Firenze may well be the first of the Duke City’s mobile eateries to diversify its offerings by launching a brick and mortar operation. It wasn’t solely the success of the mobile operation that precipitated the move. Felicia and Steve Meyer matriculated into the food service world with the intention of determining whether or not they would enjoy the challenge and all the work entailed without going broke. Purchasing an Italian-made oven was less expensive than renting a storefront. Long story short, the Meyers found out they not only enjoyed making pizzas for hungry patrons, they were pretty darned good at it. Firenze quickly made it to every diner’s short list, leaving us pining for the next time we happened upon the location in which the magnificent mobile oven was parked.


The Don Corleone Pizza

Being booked every weekend for nearly two years for special events, catering and a semi-permanent gig at the Downtown Growers’ Market at Robinson Park facilitated the decision to seek a permanent venue. They found the perfect spot at 900 Park Avenue, S.W., virtually adjacent to Robinson Park. The two-story edifice Firenze now calls home has plenty of character and personality, previously having housed an art gallery and before that, El Hispano News.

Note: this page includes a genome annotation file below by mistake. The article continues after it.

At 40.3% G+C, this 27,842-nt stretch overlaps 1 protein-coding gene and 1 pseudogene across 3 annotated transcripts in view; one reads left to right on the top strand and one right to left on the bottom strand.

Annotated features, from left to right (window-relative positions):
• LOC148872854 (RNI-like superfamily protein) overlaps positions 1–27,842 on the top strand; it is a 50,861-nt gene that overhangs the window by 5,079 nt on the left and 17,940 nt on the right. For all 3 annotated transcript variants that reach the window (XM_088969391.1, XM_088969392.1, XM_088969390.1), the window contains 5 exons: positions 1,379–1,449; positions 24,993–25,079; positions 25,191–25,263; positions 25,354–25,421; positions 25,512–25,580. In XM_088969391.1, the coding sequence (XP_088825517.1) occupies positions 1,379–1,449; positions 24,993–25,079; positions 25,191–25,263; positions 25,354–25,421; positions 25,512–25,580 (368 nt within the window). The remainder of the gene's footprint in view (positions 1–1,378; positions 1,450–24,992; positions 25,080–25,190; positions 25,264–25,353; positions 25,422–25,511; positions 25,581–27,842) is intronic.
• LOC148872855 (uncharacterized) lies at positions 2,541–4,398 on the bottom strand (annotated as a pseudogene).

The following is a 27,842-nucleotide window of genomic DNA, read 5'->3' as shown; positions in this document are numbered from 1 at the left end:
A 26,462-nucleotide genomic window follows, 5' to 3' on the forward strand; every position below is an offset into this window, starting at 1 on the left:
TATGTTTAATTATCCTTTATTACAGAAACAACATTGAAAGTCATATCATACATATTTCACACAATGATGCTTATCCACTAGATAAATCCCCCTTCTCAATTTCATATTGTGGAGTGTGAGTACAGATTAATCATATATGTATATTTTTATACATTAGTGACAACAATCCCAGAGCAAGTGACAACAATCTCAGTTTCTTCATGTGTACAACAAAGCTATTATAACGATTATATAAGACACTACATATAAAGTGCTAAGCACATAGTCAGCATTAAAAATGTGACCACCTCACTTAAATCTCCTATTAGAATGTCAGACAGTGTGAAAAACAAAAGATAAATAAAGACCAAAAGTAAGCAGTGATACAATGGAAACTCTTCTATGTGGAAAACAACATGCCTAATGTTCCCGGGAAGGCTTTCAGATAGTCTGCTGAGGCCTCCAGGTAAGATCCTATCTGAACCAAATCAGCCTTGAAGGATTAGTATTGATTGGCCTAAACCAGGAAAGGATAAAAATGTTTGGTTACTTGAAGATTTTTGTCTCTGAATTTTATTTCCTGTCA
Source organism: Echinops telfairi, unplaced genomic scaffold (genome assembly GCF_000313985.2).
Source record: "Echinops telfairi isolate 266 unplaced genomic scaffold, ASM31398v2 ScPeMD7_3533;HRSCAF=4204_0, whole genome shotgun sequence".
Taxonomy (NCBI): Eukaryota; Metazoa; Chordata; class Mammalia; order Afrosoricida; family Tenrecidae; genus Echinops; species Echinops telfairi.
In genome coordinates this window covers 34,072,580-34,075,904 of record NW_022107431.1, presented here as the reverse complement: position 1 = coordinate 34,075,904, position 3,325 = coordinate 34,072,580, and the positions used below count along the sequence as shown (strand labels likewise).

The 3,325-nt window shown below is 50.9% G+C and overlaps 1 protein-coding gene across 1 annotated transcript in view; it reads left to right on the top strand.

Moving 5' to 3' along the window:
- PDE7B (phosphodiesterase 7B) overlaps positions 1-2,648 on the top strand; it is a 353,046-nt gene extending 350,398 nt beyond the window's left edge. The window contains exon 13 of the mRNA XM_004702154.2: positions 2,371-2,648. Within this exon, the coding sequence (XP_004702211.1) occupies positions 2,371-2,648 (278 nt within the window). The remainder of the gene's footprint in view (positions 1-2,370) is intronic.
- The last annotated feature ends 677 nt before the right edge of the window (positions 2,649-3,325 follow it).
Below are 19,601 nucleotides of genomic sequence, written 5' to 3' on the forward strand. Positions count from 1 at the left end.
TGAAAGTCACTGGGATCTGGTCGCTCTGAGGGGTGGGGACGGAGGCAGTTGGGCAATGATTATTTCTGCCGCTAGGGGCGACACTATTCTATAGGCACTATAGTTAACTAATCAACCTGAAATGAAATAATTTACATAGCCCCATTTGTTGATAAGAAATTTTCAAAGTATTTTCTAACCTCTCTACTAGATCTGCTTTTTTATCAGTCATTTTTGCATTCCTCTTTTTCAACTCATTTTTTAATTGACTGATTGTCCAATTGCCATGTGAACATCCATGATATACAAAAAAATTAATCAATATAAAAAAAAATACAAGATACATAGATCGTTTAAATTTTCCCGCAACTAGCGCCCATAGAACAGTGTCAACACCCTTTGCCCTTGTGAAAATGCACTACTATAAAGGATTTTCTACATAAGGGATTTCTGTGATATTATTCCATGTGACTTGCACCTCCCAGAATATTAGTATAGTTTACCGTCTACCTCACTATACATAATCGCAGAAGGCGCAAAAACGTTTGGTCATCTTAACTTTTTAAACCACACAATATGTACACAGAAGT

The pizzeria’s cynosure is an inlaid brick oven imported from Italy. It’s not an exact replica of the mobile oven, but works similarly. Firenze burns locally sourced elm, a soft wood which isn’t especially good for smoking meats, but imparts a nice flavor to pizza dough. The oven generates temperatures of up to 800 degrees. That doesn’t portend getting your pizza quickly. Expect your order to take up to fifteen minutes to be filled as the Firenze pizzaioli stretch the dough by hand and meticulously apply the ingredients for your pie.


​Quattro Formaggio: Garlic Oil, Mozzarella, Ricotta, Feta, Pecorino Romano, Roasted Garlic & Parsley